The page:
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-   -   Shipping back to USA for repair (https://www.cruisersforum.com/forums/f74/shipping-back-to-usa-for-repair-227976.html)

carlylelk 19-12-2019 13:41

Shipping back to USA for repair
 
I will be sending part of my autopilot back to the states for repair. The nice Fedex lady told me I needed a US Customs form to do that but she didn't know which one. She said it would require my boat registration information. I looked all over and the only thing I could find was the "Commercial Invoice" form. From the Fedex site Commercial means it is worth something. But the form requires a Tax ID number etc, obviously geared toward a business, not a private citizen. We're in Martinique, and there is a big strike going on so I can't get the customs form on this end either.

Can someone advise me on the customs from the USA end? We're USA citizens by the way.

Thanks,
Duane

psk125 19-12-2019 14:55

Re: Shipping back to USA for repair
 
When filing self-employed federal income taxes we use Social Security numbers since we have no corporate tax ID number. P.S.: You may be able to get the forms you need online.

belizesailor 19-12-2019 15:14

Re: Shipping back to USA for repair
 
Ive never had to fill out USA Customs forms when shipping to USA for repair, but I have had to export from other countries so I didnt get dinged full duty when the item was re-imported.

Have not done any of the above from Maritnique...though the last time I was there the Frenchies were on strike too! [emoji849]

The manufacturer/repair facility might also have some experience with this process. Also contact USA Customs.

Montanan 19-12-2019 15:41

Re: Shipping back to USA for repair
 
Useful link:

https://www.fedex.com/en-us/shipping...documents.html

Dsanduril 19-12-2019 15:59

Re: Shipping back to USA for repair
 
Technically you are required to handle this as either "Temporary Import under Bond" or use an ATA Carnet. Both are not cheap or easy, and usually not worth the effort for small items.

If the value can reasonably be claimed as less than $2500 and you can send it by post (not Fedex/UPS/DHL, etc.) then the USPS will receive the package, transfer it to CBP who will evaluate any charges, and then send the package back to USPS for delivery. All of that is free of charge, unless they decide you owe duty - in which case CBP charges $5 + duty + USPS fee (not sure how much that is). If you send the package by courier (FedEx, etc.) then you are at their mercy with regard to clearance procedures.

For the commercial invoice you can use the form you saw before. At the the top clearly mark it "No Sale" (so the header would say "Commercial Invoice - No Sale". In the invoice body put the original value of the equipment (hopefully less than $2500). Then add some data on serial # and "Returned for (warranty) repair - to be reexported (returned to sender) on completion of repairs". Make that part big and bold. For the total value at the bottom of the invoice make that $0.00 (even though you have a line item that is the original value). This indicates that the unit is being returned for repair. Here's a sample invoice (this one is for the shipment back out with the repair cost). If the value is under $2500 then formal entry is not required and this should get it through CBP. This procedure has worked for me on a number of occasions.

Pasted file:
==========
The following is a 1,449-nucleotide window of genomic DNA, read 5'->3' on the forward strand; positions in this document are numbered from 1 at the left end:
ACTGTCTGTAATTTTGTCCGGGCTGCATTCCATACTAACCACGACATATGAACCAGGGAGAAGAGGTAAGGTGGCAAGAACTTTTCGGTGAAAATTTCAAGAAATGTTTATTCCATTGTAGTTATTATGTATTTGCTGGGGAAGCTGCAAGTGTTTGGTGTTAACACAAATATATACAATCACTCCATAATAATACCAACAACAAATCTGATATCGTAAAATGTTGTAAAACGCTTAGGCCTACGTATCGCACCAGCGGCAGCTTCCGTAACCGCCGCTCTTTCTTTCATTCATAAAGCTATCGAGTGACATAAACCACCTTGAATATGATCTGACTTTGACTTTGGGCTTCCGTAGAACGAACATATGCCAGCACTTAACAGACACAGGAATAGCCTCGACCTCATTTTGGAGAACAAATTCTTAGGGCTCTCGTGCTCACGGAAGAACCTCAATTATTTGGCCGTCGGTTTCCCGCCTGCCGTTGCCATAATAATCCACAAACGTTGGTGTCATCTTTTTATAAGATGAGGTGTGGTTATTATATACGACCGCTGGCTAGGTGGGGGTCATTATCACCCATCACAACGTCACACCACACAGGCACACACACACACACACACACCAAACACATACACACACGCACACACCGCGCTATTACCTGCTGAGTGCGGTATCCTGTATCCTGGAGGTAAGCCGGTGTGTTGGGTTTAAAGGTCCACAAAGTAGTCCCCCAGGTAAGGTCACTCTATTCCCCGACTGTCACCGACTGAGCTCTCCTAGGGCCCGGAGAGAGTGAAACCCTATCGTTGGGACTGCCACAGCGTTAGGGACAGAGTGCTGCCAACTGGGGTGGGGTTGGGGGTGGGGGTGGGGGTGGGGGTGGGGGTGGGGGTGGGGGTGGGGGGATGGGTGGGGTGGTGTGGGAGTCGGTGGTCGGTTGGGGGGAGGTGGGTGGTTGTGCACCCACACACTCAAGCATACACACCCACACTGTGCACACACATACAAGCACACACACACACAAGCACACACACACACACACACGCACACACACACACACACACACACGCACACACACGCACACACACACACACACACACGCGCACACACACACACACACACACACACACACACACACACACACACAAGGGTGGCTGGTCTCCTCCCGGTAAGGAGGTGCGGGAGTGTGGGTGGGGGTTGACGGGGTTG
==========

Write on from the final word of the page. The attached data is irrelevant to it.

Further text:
Not familiar with the French/Martinique side. By international rule when the unit is returned the shipper should do exactly the same, but their commercial invoice should include a second line item for the value of the repair, along with a notation about whether or not the repair was warranty work. Their final value should still be zero. If possible (navigating yet another bureaucracy) you should register the unit with French Customs before it leaves the island, in theory if you do that you should be able to get it back without cost. If for some reason you can't then duty should be charged only on the value of the repair as listed on the invoice.

Sometimes it can be easier to either ship it to family/friend in the US as a personal package (with a value declared that is less than the gift limit) or have the unit carried as baggage by someone on a plane then shipped from inside the US.

Another alternative, that I have never tried (I've done the commercial invoice route many times as part of my work) is to complete CBP form 3299 and send the unit back for "Free Entry of Unaccompanied Articles". Most of us can legally claim that our boat is our household, and if the item is boat equipment can honestly check the box for:

Quote:

All instruments, implements, or tools of trade, occupation or employment, and all professional books for which free entry is sought were taken abroad by me or for my account or I am an emigrant who owned and used them abroad. (9804.00.10,9804.00.15, HTSUSA)
Welcome to the world of international shipping, isn't it fun?

skipmac 20-12-2019 10:19

Re: Shipping back to USA for repair
 
Can't help with the forms for shipping to the US but cannot emphasize enough to document everything about the shipping out of Martinique including copies of the shipping docs, SN of the unit, etc. Otherwise they may ding you for import duty when it ships back. Been there, done that.

George DuBose 21-12-2019 02:17

Re: Shipping back to USA for repair
 
https://www.cbp.gov/sites/default/fi...orm%203311.pdf

This is the form you want to use and maybe use what form FedEx might have. Shower them with paperwork.


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